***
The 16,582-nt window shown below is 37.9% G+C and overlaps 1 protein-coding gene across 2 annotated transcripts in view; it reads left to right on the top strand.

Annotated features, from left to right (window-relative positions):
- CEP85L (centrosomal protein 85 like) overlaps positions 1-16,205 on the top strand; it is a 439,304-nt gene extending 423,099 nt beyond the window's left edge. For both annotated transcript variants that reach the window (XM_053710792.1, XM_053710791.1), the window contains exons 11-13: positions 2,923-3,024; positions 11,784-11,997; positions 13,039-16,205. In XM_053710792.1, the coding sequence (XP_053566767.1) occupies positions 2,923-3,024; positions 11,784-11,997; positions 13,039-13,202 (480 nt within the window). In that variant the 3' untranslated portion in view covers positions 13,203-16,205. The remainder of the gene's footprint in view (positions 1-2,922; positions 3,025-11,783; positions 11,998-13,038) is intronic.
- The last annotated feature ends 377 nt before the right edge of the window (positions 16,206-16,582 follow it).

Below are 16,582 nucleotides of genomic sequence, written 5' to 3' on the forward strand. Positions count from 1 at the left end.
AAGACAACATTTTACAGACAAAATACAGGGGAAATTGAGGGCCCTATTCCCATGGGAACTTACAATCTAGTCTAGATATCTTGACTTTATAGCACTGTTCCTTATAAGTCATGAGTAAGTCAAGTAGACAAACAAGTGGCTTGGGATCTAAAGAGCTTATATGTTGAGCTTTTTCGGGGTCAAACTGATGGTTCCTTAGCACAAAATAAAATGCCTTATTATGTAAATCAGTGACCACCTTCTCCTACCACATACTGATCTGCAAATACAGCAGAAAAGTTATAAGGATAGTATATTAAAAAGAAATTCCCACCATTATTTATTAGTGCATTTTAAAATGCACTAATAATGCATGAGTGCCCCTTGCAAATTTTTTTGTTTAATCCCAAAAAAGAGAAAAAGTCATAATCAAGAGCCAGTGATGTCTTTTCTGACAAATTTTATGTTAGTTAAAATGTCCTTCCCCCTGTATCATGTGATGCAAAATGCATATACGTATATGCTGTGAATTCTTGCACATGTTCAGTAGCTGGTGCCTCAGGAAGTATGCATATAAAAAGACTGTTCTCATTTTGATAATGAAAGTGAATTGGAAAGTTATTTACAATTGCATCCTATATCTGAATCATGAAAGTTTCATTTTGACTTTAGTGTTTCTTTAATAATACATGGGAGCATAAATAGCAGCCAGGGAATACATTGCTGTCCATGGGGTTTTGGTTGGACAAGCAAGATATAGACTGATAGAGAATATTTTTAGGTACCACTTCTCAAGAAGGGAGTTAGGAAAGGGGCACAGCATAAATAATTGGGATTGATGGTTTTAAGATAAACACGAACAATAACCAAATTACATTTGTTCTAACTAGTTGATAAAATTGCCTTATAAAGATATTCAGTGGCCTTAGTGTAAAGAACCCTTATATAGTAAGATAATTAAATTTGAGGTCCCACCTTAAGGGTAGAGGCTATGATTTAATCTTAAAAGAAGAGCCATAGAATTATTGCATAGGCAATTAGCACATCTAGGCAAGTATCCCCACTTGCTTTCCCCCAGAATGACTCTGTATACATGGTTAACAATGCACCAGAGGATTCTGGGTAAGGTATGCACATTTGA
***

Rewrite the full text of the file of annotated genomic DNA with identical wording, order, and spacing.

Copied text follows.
The 16,582-nt window shown below is 37.9% G+C and overlaps 1 protein-coding gene across 2 annotated transcripts in view; it reads left to right on the top strand.

Annotated features, from left to right (window-relative positions):
- CEP85L (centrosomal protein 85 like) overlaps positions 1-16,205 on the top strand; it is a 439,304-nt gene extending 423,099 nt beyond the window's left edge. For both annotated transcript variants that reach the window (XM_053710792.1, XM_053710791.1), the window contains exons 11-13: positions 2,923-3,024; positions 11,784-11,997; positions 13,039-16,205. In XM_053710792.1, the coding sequence (XP_053566767.1) occupies positions 2,923-3,024; positions 11,784-11,997; positions 13,039-13,202 (480 nt within the window). In that variant the 3' untranslated portion in view covers positions 13,203-16,205. The remainder of the gene's footprint in view (positions 1-2,922; positions 3,025-11,783; positions 11,998-13,038) is intronic.
- The last annotated feature ends 377 nt before the right edge of the window (positions 16,206-16,582 follow it).

Below are 16,582 nucleotides of genomic sequence, written 5' to 3' on the forward strand. Positions count from 1 at the left end.
AAGACAACATTTTACAGACAAAATACAGGGGAAATTGAGGGCCCTATTCCCATGGGAACTTACAATCTAGTCTAGATATCTTGACTTTATAGCACTGTTCCTTATAAGTCATGAGTAAGTCAAGTAGACAAACAAGTGGCTTGGGATCTAAAGAGCTTATATGTTGAGCTTTTTCGGGGTCAAACTGATGGTTCCTTAGCACAAAATAAAATGCCTTATTATGTAAATCAGTGACCACCTTCTCCTACCACATACTGATCTGCAAATACAGCAGAAAAGTTATAAGGATAGTATATTAAAAAGAAATTCCCACCATTATTTATTAGTGCATTTTAAAATGCACTAATAATGCATGAGTGCCCCTTGCAAATTTTTTTGTTTAATCCCAAAAAAGAGAAAAAGTCATAATCAAGAGCCAGTGATGTCTTTTCTGACAAATTTTATGTTAGTTAAAATGTCCTTCCCCCTGTATCATGTGATGCAAAATGCATATACGTATATGCTGTGAATTCTTGCACATGTTCAGTAGCTGGTGCCTCAGGAAGTATGCATATAAAAAGACTGTTCTCATTTTGATAATGAAAGTGAATTGGAAAGTTATTTACAATTGCATCCTATATCTGAATCATGAAAGTTTCATTTTGACTTTAGTGTTTCTTTAATAATACATGGGAGCATAAATAGCAGCCAGGGAATACATTGCTGTCCATGGGGTTTTGGTTGGACAAGCAAGATATAGACTGATAGAGAATATTTTTAGGTACCACTTCTCAAGAAGGGAGTTAGGAAAGGGGCACAGCATAAATAATTGGGATTGATGGTTTTAAGATAAACACGAACAATAACCAAATTACATTTGTTCTAACTAGTTGATAAAATTGCCTTATAAAGATATTCAGTGGCCTTAGTGTAAAGAACCCTTATATAGTAAGATAATTAAATTTGAGGTCCCACCTTAAGGGTAGAGGCTATGATTTAATCTTAAAAGAAGAGCCATAGAATTATTGCATAGGCAATTAGCACATCTAGGCAAGTATCCCCACTTGCTTTCCCCCAGAATGACTCTGTATACATGGTTAACAATGCACCAGAGGATTCTGGGTAAGGTATGCACATTTGA